Fifteen years ago, singer/songwriter Richard Buckner was close to rock-bottom. He was between record deals, coming off a couple of unhappy years getting nowhere on a big record label and feeling particularly bad about it when he played Seattle's Bumbershoot festival.
"This is a new song," he reportedly announced at one point, "and it might turn up on a record someday if I ever run across an honest person in the music industry, which should be in about 55 years."
Fortunately, Buckner didn't have to wait that long. Not too many years later, he landed at Triangle label Merge Records, and it's been a happy union. And while Buckner has never had anything like a commercial hit, Merge continues to be a supportive patron, releasing five of his albums since 2002. Buckner will play Wednesday's "Music in the Gardens" show at Duke University as part of this summer's 25-year anniversary celebration for the label.
"Merge is honest, with a good reputation, and they care," Buckner says by phone from his home in Upstate New York. "I feel so lucky because so many of my friends are so talented but don't have a relationship like I do with Merge, which is rare. There are so many fair-weather patrons in the music industry who think they have good ideas. But they're either aggressively negligent or pathetic people with hollow ideas. Before Merge, it seemed like every single person I worked with in the business decided not to pay or did something crazy."
Hard to categorize
Despite his cult status, Buckner remains one of the most distinctive artistic voices in semi-popular music. While his early records fit comfortably within the alternative-country universe, Buckner has since moved into more idiosyncratic sonic territory with hard-to-categorize late-night arrangements full of drones and pings.
Buckner is given to run-on lyrics and even track lists - his 2000 album "The Hill," a set of character sketches based on Edgar Lee Masters' "Spoon River Anthology," placed all 18 songs in a single 35-minute track. And while Buckner's musical approach has evolved a good bit over the years, what hasn't changed is the remarkable emotiveness of his plainspoken voice, which is amazingly evocative despite its seemingly limited range.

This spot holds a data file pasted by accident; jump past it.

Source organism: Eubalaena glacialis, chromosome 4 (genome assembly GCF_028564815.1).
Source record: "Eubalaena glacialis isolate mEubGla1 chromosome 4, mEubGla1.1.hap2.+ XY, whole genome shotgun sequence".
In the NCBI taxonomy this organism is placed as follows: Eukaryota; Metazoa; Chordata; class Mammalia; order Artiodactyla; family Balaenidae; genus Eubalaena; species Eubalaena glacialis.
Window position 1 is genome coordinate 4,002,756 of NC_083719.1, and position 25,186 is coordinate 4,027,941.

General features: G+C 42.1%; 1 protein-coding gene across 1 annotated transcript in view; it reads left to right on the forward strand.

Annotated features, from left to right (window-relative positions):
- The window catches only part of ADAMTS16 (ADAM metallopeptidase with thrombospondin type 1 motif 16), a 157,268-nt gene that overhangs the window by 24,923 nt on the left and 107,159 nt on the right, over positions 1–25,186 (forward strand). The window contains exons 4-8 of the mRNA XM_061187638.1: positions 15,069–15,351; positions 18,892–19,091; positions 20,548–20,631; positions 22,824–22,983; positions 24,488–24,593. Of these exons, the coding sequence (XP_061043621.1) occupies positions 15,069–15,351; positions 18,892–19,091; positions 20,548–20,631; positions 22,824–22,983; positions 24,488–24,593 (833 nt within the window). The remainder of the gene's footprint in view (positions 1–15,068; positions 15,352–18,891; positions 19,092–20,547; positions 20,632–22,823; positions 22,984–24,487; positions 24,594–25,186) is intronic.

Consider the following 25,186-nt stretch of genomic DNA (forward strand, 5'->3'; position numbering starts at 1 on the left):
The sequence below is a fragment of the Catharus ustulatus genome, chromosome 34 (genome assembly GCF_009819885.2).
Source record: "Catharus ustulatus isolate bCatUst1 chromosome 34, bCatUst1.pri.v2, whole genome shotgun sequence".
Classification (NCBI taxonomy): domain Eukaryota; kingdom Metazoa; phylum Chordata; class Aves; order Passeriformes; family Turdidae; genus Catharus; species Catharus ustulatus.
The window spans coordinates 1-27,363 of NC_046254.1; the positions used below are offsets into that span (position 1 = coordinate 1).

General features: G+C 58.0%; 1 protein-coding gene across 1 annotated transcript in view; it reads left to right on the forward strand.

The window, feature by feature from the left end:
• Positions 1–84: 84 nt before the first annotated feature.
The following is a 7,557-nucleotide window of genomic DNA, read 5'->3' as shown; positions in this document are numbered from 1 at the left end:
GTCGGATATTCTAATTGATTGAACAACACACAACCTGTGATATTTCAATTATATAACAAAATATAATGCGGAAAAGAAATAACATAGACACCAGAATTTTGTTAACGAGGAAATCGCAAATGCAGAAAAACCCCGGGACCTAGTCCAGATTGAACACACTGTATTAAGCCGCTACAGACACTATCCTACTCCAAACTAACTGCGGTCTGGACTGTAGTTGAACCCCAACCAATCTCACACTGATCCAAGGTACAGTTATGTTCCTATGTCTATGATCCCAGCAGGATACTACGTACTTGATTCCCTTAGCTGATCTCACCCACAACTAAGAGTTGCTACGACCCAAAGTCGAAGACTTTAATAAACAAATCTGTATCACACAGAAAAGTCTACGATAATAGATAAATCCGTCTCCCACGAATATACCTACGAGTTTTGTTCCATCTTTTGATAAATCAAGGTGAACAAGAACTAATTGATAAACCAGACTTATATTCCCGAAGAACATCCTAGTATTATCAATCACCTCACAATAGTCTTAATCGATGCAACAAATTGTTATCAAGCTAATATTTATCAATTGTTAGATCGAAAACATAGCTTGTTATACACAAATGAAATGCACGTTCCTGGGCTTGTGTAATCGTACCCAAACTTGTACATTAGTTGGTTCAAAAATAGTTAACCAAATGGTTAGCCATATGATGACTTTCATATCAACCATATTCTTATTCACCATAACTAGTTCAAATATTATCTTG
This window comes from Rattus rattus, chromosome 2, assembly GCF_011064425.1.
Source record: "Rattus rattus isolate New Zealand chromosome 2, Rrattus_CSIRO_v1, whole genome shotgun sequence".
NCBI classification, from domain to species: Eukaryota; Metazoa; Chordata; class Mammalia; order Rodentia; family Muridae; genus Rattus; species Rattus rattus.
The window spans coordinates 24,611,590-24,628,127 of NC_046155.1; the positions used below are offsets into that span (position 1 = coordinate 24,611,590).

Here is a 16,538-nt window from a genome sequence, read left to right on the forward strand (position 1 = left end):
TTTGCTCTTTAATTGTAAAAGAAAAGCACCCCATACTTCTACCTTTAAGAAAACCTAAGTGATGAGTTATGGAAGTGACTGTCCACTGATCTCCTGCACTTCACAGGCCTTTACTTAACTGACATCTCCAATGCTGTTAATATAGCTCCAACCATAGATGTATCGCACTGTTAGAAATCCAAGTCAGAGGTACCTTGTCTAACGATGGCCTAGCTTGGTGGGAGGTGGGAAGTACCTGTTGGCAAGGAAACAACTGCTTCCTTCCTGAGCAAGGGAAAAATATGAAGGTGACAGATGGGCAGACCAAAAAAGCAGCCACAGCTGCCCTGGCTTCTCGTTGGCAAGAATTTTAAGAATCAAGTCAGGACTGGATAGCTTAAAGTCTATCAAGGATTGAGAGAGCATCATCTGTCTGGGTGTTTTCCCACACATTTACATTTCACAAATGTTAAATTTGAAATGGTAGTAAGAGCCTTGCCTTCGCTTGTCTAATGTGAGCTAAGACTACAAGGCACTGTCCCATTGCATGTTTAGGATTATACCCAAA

"Growing up, I liked instrumental music, reading and poetry, but not together," Buckner says. "I sang all the time as a kid, mock-singing along with Supertramp or (Peter) Frampton. Even before I understood anything about music or writing, there were certain phrases that really got to me. Then the first time I heard Pat Metheny, I was moved at how emotional a melody with no words could be. I learned to make my voice follow the words and become part of the words and emotions of performance.
"Live, every night is so different," he adds. "Some nights go fine, but other nights are just overwhelming. Not by the songs so much as being allowed by the audience to go into a zone that lets out a wildness or undiscovered part of the songs, or lets me get inside them in a different way. It's like hollering or crying, and makes some songs more meaningful. Recording can be the same way. I can do a song 20 times, but then it comes out in such a way that I have to keep it even with the flaws. That's the strange thing about music. You can't write it perfect, you just hope it will come across. A song to a feeling is like a pocket protector to a pen. The important thing is, does the pen work?"
Following 2011's spare and jagged "Our Blood" (a difficult album to make, in part because Buckner had to record much of it multiple times after his studio was robbed), Buckner's latest album is last September's "Surrounded." The current album has more of a comfortable sound and feel, thanks to the engineering tweaks of producer Tucker Martine (Decemberists, Neko Case, Tift Merritt). And Buckner himself continues tinkering with sounds and instuments.
"Where ('Our Blood') was very hard, both the writing and recording, this one was suspiciously smooth," Buckner says. "It made me not trust the world: 'Something is about to come back at me.' I do like to change up things a lot, based on shows I'm doing and places I'm playing. I'll change instruments, get to different string gauges and neck widths. That makes you play different, and the expression of the song will come out differently. It's all about the live shows, and whether or not the change of instruments changes the meaning for me."